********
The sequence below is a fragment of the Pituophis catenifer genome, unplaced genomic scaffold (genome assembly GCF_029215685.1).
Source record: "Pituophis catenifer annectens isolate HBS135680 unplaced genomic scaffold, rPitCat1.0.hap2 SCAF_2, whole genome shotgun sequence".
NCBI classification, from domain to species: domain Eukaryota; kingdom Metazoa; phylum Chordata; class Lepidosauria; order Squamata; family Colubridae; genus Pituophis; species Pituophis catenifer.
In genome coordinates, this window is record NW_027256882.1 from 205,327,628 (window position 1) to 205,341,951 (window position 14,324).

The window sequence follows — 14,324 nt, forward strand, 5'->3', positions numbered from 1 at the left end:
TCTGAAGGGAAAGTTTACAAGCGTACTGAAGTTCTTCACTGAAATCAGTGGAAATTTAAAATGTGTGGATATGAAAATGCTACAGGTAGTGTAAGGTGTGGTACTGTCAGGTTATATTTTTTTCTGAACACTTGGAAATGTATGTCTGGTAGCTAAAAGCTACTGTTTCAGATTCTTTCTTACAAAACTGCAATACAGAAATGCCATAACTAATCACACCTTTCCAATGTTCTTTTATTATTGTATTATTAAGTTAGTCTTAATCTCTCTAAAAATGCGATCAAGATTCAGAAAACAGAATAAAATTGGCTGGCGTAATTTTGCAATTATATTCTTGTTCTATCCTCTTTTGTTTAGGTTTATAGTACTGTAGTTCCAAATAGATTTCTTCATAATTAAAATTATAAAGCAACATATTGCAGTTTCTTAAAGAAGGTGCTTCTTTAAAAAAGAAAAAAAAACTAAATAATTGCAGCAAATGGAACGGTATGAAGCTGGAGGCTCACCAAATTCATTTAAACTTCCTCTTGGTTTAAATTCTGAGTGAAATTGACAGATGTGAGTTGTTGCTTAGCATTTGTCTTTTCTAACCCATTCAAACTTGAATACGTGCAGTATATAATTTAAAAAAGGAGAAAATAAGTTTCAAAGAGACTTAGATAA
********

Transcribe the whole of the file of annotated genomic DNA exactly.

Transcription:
The sequence below is a fragment of the Pituophis catenifer genome, unplaced genomic scaffold (genome assembly GCF_029215685.1).
Source record: "Pituophis catenifer annectens isolate HBS135680 unplaced genomic scaffold, rPitCat1.0.hap2 SCAF_2, whole genome shotgun sequence".
NCBI classification, from domain to species: domain Eukaryota; kingdom Metazoa; phylum Chordata; class Lepidosauria; order Squamata; family Colubridae; genus Pituophis; species Pituophis catenifer.
In genome coordinates, this window is record NW_027256882.1 from 205,327,628 (window position 1) to 205,341,951 (window position 14,324).

The window sequence follows — 14,324 nt, forward strand, 5'->3', positions numbered from 1 at the left end:
TCTGAAGGGAAAGTTTACAAGCGTACTGAAGTTCTTCACTGAAATCAGTGGAAATTTAAAATGTGTGGATATGAAAATGCTACAGGTAGTGTAAGGTGTGGTACTGTCAGGTTATATTTTTTTCTGAACACTTGGAAATGTATGTCTGGTAGCTAAAAGCTACTGTTTCAGATTCTTTCTTACAAAACTGCAATACAGAAATGCCATAACTAATCACACCTTTCCAATGTTCTTTTATTATTGTATTATTAAGTTAGTCTTAATCTCTCTAAAAATGCGATCAAGATTCAGAAAACAGAATAAAATTGGCTGGCGTAATTTTGCAATTATATTCTTGTTCTATCCTCTTTTGTTTAGGTTTATAGTACTGTAGTTCCAAATAGATTTCTTCATAATTAAAATTATAAAGCAACATATTGCAGTTTCTTAAAGAAGGTGCTTCTTTAAAAAAGAAAAAAAAACTAAATAATTGCAGCAAATGGAACGGTATGAAGCTGGAGGCTCACCAAATTCATTTAAACTTCCTCTTGGTTTAAATTCTGAGTGAAATTGACAGATGTGAGTTGTTGCTTAGCATTTGTCTTTTCTAACCCATTCAAACTTGAATACGTGCAGTATATAATTTAAAAAAGGAGAAAATAAGTTTCAAAGAGACTTAGATAA